Talk to them and take an interest in their lives. Share stories from when you were their age and look for ways to connect as people instead of just as parent and child.

Keep the lines of communication open

In order to repair your relationship, you have to communicate. This is one of the best parenting tips for repairing your strained relationship. Let your child know they can come to you with any problem they are having, free of judgment.

You won't know what's going on in your child's life if they don't feel comfortable talking to you. When communicating with your child, do so with mildness. If you take a lecturing tone with them they aren't as likely to open up with you.

Communication is key to any successful relationship, and when it comes to parenting your teen this rule is no exception.

Acknowledge your child's perspective

In a study done by Harvard psychologist Richard Weissbourd, 80% of teens surveyed believed their parents cared more about their academic achievements than their emotional developments.

This statistic shows the importance of getting in-tune with your child’s thoughts, opinions, and emotions. Doing so will help you empathise with what they’re going through and prevent misunderstandings.

Even if you don't see a reason for your child to be angry or upset with you, it's important for you to recognise that your teen’s emotions are valid. After asking your teen what is bothering them, acknowledge their feelings and tell them that you understand where they are coming from.

Try to make amends

If your child has told you, or you personally feel that you have done something to upset your teen, one of the best parenting tips you can follow is to apologise.

As a parent, giving your child a sincere apology is the loving, kind, and compassionate thing to do. It also sets a good example for your teen by showing them that no one should ever be so proud that they can't apologise to someone they love.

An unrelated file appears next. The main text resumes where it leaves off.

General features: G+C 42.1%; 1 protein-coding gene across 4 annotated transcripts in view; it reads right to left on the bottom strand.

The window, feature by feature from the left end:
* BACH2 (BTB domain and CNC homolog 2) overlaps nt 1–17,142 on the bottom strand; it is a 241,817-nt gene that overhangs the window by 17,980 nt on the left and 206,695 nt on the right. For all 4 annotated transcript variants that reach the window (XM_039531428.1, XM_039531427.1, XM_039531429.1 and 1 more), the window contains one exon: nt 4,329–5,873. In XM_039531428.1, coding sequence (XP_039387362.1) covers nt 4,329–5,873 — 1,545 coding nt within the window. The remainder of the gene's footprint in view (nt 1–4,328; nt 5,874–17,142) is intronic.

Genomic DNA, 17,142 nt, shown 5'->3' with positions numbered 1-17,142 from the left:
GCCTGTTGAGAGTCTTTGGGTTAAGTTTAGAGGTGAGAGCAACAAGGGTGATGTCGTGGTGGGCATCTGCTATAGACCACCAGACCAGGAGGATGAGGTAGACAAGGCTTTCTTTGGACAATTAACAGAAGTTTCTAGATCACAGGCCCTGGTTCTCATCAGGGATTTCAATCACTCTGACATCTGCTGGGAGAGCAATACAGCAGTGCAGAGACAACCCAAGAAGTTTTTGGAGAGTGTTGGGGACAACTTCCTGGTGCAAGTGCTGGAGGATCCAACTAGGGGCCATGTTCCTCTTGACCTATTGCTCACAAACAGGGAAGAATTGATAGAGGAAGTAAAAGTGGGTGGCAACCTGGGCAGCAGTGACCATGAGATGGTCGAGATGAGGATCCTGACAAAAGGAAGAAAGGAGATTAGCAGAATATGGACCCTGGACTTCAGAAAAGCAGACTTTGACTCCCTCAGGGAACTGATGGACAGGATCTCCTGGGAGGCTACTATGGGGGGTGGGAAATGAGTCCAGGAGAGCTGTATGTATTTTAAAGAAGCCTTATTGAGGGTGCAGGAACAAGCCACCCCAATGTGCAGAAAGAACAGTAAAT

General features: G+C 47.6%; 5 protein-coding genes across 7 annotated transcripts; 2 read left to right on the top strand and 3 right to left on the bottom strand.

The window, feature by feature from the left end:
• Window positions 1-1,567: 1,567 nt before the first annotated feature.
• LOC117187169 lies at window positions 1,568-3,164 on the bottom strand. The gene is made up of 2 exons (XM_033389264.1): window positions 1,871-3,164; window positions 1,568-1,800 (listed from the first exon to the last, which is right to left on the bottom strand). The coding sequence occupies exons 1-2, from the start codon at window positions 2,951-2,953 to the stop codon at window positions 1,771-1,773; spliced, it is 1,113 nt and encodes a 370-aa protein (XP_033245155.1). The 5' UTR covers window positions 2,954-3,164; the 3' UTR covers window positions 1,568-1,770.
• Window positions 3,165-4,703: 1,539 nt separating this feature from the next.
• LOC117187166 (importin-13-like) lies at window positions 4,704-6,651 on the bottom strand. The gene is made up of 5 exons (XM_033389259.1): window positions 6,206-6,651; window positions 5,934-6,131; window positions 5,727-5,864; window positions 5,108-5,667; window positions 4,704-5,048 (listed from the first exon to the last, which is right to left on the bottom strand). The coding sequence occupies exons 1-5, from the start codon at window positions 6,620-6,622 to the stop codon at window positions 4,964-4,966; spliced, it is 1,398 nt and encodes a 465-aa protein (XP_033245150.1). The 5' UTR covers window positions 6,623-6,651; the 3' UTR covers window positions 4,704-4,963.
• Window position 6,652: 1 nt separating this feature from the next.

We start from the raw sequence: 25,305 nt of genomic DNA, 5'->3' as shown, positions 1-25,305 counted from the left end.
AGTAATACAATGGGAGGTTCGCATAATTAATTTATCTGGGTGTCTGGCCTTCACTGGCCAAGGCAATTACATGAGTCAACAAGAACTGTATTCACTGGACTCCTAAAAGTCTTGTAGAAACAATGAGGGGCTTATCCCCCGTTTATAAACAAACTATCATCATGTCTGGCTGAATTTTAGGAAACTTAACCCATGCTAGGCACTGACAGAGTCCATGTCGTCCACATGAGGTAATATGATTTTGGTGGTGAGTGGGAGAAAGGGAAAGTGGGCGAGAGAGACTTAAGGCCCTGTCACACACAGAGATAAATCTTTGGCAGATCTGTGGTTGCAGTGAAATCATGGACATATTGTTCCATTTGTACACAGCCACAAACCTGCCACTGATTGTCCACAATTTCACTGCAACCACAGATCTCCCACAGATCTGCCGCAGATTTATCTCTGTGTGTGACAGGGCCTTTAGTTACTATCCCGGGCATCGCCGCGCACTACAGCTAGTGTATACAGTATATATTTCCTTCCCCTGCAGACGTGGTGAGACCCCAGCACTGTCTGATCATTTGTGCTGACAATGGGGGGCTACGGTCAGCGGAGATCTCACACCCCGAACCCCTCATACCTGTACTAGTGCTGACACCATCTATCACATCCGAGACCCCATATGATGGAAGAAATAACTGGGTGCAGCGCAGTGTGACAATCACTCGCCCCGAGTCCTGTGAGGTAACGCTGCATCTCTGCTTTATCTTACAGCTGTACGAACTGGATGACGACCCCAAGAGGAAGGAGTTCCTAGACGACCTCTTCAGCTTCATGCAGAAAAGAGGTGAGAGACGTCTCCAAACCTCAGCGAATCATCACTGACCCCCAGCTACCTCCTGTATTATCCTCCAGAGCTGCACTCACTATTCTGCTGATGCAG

If you say: "I'm sorry, it won't happen again," make sure you intend to follow through. An apology will only work if you mean it, and that means being honest about your intentions.

Be patient

If you feel your teen is pulling away from you, just be patient. Communication is important in developing a relationship with your child, but so is knowing when to give them space.

Reassure your teen you're there for them if they need to talk. The door is always open to spend time together, whether you're doing so as 'friends' or as parent and child.

It's natural to feel concerned when your child is drifting away from you. Part of parenting your teen successfully means showing understanding and compassion to your child. Apologise when you have done something wrong and seek to understand their point of view. Doing so will undoubtedly draw you together again.

Author Bio: Rachael Pace is a relationship expert with years of experience in training and helping couples. She has helped countless individuals and organizations around the world, offering effective and efficient solutions for healthy and successful relationships. She is a featured writer for Marriage.com, a reliable resource to support healthy happy marriages.